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The First Circuit reversed the district court's dismissal of Petitioner's petition for postconviction relief, holding that trial counsel's failure to consult with Petitioner about an appeal deprived Petitioner of an appeal that he otherwise would have taken. This appeal required the First Circuit to apply the presumption of prejudice set forth in Roe v. Flores-Ortega, 528 U.S. 470 (2000), in circumstances in which a defense attorney violates his or her duty to consult with a client about an appeal when the defendant reasonably demonstrated that he or she was interested in appealing or when a rational defendant would want to appeal. In the instant case, Petitioner previously executed a plea agreement containing a waiver-of-appeal provision. Petitioner filed a pro se petition to vacate his sentence pursuant to 28 U.S.C. 2255, claiming that trial counsel was ineffective for failing to file a notice of appeal. The district court held that Flores-Ortega's presumption of prejudice was inapposite because Petitioner had executed an appeal waiver. The First Circuit reversed, holding that trial counsel did not properly discharge his duty to consult and that counsel's constitutionally deficient performance prejudiced Petitioner by depriving him of an appeal that he otherwise would have taken. View "Rojas-Medina v. United States" on Justia Law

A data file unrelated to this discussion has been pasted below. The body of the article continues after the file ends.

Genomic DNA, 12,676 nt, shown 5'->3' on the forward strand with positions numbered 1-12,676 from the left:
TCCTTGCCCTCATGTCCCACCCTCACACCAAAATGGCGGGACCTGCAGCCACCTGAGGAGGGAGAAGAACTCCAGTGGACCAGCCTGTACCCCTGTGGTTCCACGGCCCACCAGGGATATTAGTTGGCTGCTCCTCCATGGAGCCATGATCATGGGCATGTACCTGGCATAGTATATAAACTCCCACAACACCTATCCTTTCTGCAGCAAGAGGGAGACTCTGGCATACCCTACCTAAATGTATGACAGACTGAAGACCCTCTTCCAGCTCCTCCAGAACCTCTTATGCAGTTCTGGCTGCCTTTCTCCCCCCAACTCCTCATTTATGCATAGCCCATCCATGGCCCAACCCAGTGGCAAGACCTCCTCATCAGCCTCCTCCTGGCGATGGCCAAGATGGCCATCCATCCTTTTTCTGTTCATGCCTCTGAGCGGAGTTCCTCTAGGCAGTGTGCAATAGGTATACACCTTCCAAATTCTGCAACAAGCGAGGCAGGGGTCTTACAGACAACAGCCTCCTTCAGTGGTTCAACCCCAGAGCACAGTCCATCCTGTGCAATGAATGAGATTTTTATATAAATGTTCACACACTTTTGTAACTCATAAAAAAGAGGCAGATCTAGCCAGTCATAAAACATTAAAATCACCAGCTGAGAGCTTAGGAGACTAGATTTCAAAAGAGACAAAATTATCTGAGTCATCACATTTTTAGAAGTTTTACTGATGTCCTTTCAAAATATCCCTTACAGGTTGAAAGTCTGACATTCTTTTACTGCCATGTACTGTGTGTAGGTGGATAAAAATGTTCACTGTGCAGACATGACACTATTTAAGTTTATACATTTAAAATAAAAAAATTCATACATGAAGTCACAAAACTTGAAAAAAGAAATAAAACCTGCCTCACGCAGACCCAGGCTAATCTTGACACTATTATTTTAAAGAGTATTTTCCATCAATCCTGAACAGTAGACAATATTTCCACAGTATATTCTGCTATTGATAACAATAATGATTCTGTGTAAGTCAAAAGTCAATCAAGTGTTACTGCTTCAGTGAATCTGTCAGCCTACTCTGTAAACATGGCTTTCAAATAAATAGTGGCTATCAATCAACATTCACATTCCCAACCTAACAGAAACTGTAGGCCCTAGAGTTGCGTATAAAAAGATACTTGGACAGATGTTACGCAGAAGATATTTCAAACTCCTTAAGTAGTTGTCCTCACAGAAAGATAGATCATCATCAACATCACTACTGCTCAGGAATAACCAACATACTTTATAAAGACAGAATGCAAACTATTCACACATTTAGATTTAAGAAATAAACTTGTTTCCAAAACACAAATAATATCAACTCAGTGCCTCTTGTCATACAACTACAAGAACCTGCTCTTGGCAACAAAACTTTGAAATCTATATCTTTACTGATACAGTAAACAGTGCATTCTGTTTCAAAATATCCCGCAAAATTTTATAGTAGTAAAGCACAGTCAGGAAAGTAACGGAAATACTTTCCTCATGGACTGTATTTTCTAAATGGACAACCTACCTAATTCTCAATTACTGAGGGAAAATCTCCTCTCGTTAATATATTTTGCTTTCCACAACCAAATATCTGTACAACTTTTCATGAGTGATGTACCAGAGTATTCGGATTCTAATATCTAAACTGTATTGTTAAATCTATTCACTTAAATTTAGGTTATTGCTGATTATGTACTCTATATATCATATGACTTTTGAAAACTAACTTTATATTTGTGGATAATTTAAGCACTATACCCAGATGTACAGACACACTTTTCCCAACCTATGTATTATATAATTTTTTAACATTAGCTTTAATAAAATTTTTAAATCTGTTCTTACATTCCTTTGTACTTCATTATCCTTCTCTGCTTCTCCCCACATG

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In this suit brought by the Commonwealth of Massachusetts seeking to enjoin the enforcement of two federal Interim Final Rules (IFRs), the First Circuit vacated the district court's determination that Massachusetts lacked standing to challenge the IFRs, holding that the Commonwealth had standing to challenge the rules. The IFRs at issue in this case were promulgated by the United States Departments of Health and Human Services, Labor, and the Treasury and permitted employers with religious or moral objections to contraception to obtain exemptions from providing health insurance coverage to employees and their dependents for FDA-approved contraceptive care. The district court determined that the Commonwealth failed to establish standing because it had not set forth specific facts establishing that it would likely suffer future injury from the Departments' conduct. After the Commonwealth filed its appeal, the Departments issued final rules superseding the IFRs. The First Circuit held (1) the Commonwealth's substantive challenges to the federal regulations were not moot, but its procedural challenge to the IFRs was mooted by the promulgation of the final rules; and (2) the Commonwealth had Article III standing to challenge the Departments' actions. View "Commonwealth of Massachusetts v. Department of Health & Human Services" on Justia Law